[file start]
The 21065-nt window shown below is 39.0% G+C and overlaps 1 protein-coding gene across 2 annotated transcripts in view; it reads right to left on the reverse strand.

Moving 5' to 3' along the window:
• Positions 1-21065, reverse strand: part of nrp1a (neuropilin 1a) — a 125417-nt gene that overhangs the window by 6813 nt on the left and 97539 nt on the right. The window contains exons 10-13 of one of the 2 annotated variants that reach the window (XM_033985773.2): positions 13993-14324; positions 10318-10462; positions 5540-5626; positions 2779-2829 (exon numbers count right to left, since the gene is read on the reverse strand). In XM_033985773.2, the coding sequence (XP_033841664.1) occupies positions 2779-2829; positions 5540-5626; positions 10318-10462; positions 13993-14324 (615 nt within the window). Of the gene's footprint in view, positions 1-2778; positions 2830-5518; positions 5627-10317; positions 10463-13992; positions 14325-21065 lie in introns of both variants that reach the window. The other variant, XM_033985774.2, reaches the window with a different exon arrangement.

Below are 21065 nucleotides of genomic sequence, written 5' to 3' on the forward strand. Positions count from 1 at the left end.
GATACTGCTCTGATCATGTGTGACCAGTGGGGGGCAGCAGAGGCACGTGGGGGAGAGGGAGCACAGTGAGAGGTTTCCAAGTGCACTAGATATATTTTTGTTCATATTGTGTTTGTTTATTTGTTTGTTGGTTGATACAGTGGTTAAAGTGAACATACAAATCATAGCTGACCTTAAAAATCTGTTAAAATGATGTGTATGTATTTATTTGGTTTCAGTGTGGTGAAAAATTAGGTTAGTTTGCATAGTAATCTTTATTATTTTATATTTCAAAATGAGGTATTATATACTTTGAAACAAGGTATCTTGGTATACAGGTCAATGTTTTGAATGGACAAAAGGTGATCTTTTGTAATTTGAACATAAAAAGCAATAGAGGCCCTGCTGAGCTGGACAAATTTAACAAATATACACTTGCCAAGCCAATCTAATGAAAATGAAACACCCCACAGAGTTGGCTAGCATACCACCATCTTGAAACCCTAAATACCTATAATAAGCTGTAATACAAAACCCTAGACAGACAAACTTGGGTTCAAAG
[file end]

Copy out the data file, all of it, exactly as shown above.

The 21065-nt window shown below is 39.0% G+C and overlaps 1 protein-coding gene across 2 annotated transcripts in view; it reads right to left on the reverse strand.

Moving 5' to 3' along the window:
• Positions 1-21065, reverse strand: part of nrp1a (neuropilin 1a) — a 125417-nt gene that overhangs the window by 6813 nt on the left and 97539 nt on the right. The window contains exons 10-13 of one of the 2 annotated variants that reach the window (XM_033985773.2): positions 13993-14324; positions 10318-10462; positions 5540-5626; positions 2779-2829 (exon numbers count right to left, since the gene is read on the reverse strand). In XM_033985773.2, the coding sequence (XP_033841664.1) occupies positions 2779-2829; positions 5540-5626; positions 10318-10462; positions 13993-14324 (615 nt within the window). Of the gene's footprint in view, positions 1-2778; positions 2830-5518; positions 5627-10317; positions 10463-13992; positions 14325-21065 lie in introns of both variants that reach the window. The other variant, XM_033985774.2, reaches the window with a different exon arrangement.

Below are 21065 nucleotides of genomic sequence, written 5' to 3' on the forward strand. Positions count from 1 at the left end.
GATACTGCTCTGATCATGTGTGACCAGTGGGGGGCAGCAGAGGCACGTGGGGGAGAGGGAGCACAGTGAGAGGTTTCCAAGTGCACTAGATATATTTTTGTTCATATTGTGTTTGTTTATTTGTTTGTTGGTTGATACAGTGGTTAAAGTGAACATACAAATCATAGCTGACCTTAAAAATCTGTTAAAATGATGTGTATGTATTTATTTGGTTTCAGTGTGGTGAAAAATTAGGTTAGTTTGCATAGTAATCTTTATTATTTTATATTTCAAAATGAGGTATTATATACTTTGAAACAAGGTATCTTGGTATACAGGTCAATGTTTTGAATGGACAAAAGGTGATCTTTTGTAATTTGAACATAAAAAGCAATAGAGGCCCTGCTGAGCTGGACAAATTTAACAAATATACACTTGCCAAGCCAATCTAATGAAAATGAAACACCCCACAGAGTTGGCTAGCATACCACCATCTTGAAACCCTAAATACCTATAATAAGCTGTAATACAAAACCCTAGACAGACAAACTTGGGTTCAAAG